The tension in urban sidewalk design between privatized space, public space, and suburbanizing spaces
Sidewalk design schematic. Federal Highway Administration.
SIDEWALK WIDTH (from page 339 of the PEDSAFE: Pedestrian Safety Guide and Countermeasure Selection System)
The width of a sidewalk depends primarily on the number of pedestrians who are expected to use the sidewalk at a given time — high-use sidewalks should be wider than low-use sidewalks. "Street furniture" and sidewalk cafes require extra width, too. A sidewalk width of 1.5 m (5 ft) is needed for two adult pedestrians to comfortably walk side-by-side, and all sidewalks should be constructed to be at least this width. The minimum sidewalk widths for cities large and small are:
Local or collector streets ---- 1.5 m (5 ft)
Arterial or major streets ---- 1.8 to 2.4 m (6 to 8 ft)
CBD areas ---- 2.4 to 3.7 m (8 to 12 ft)*
Along parks, schools, and other major pedestrian generators ---- 2.4 to 3.0 m (8 to 10 ft)
*2.4-m (8-ft) minimum in commercial areas with a planter strip, 3.7-m (12-ft) minimum in commercial areas with no planter strip.
1. We have to be careful with sustainable sidewalk initiatives in center cities because there is a fine line between suburbanizing the city through setbacks and greening and more traditional urban design.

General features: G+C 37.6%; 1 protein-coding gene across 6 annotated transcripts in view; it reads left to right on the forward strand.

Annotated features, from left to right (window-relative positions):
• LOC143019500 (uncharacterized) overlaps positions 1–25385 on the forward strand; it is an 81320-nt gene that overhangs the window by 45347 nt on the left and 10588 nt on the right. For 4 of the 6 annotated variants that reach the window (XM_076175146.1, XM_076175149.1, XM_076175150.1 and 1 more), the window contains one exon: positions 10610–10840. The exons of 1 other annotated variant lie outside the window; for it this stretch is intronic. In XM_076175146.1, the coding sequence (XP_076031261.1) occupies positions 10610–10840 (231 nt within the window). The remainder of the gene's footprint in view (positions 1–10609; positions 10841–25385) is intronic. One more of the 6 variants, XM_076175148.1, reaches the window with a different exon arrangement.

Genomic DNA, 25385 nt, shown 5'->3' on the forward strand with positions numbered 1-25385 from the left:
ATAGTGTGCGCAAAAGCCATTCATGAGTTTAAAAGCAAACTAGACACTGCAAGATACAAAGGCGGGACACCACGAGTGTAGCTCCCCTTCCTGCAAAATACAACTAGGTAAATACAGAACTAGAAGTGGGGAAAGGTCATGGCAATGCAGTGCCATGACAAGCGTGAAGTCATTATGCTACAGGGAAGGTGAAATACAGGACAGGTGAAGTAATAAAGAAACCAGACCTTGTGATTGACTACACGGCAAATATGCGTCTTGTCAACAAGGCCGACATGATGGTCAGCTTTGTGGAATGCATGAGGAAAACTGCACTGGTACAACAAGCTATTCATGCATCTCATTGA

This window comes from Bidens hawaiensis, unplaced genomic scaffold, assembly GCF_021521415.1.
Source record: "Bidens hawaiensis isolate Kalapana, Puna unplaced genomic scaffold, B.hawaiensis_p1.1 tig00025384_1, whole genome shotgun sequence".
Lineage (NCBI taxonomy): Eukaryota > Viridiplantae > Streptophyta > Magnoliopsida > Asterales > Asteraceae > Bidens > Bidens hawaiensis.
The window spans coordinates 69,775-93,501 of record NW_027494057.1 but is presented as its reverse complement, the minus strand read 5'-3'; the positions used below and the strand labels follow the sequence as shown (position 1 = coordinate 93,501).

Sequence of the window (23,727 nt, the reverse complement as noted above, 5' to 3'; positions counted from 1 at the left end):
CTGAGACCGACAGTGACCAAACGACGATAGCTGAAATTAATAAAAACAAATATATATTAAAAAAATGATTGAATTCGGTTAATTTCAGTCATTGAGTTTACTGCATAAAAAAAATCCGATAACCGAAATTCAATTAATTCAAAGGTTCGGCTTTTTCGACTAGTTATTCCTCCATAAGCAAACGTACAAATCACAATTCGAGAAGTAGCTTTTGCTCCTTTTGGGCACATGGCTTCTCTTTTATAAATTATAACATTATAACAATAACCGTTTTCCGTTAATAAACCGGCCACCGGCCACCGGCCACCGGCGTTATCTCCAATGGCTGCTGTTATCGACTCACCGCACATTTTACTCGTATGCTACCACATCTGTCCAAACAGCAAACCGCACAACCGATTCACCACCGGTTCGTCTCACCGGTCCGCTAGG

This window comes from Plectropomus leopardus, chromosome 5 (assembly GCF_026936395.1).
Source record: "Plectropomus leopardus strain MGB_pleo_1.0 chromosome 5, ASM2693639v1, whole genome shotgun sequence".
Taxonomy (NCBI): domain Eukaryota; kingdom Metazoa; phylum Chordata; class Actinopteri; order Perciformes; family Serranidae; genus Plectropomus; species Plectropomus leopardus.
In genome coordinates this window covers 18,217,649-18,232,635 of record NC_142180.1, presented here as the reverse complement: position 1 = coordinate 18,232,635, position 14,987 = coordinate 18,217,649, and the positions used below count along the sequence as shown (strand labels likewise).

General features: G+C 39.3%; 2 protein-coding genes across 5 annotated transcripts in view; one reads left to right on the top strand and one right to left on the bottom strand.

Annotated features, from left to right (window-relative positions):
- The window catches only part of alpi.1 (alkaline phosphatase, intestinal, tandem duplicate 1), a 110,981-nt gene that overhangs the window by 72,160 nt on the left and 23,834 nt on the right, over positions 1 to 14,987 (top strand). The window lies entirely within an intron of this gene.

A way to think about this is to use the transect concept from New Urbanism. In the densest zones, T5 and T6 zones especially, suburban-style treatments should be avoided.
Transect diagram by Topografis PC.
In the city, I expect that sustainable stormwater and related initiatives to come at the expense of street space, not sidewalks, especially in those areas where pedestrian activity is expected to be high.
2. The 400 block of K Street
Is a tradeoff between the ability to move versus seeing greenspace (and the development of sustainable stormwater runoff systems) acceptable?
Sidewalk at CityVista, 400 block of K Street
400 block of K Street
The difference in width in what the Project for Public Spaces calls the public zone in the CityVista part of the block is more pronounced in this photograph, as this pedestrian transitions from the east side of the block to the west.
3. At CityVista, the semi-private zone, the sidewalk immediately abutting the CityVista building, space which also supports commercial activity, has been prioritized at the expense of the "through" sidewalk immediately abutting the street.
Project for Public Spaces diagram.
4. Partly this is a problem of K Street, which has extraordinarily wide setbacks, because L'Enfant planned for K Street to be a main entranceway into the core of the city.
But in the core of the city, sidewalks should be 8 to 12 feet wide at a minimum, to support comfortably the normal amount of pedestrian activity on the street.
There are few if any justifications, in general, or on a project-site basis, for deviations from these minimums.
5. Resources from Project for Public Spaces:
- An Idea Book for Placemaking: Public Zone
- An Idea Book for Placemaking: Semi Public Zone
- An Idea Book for Placemaking: Semi-Private Zone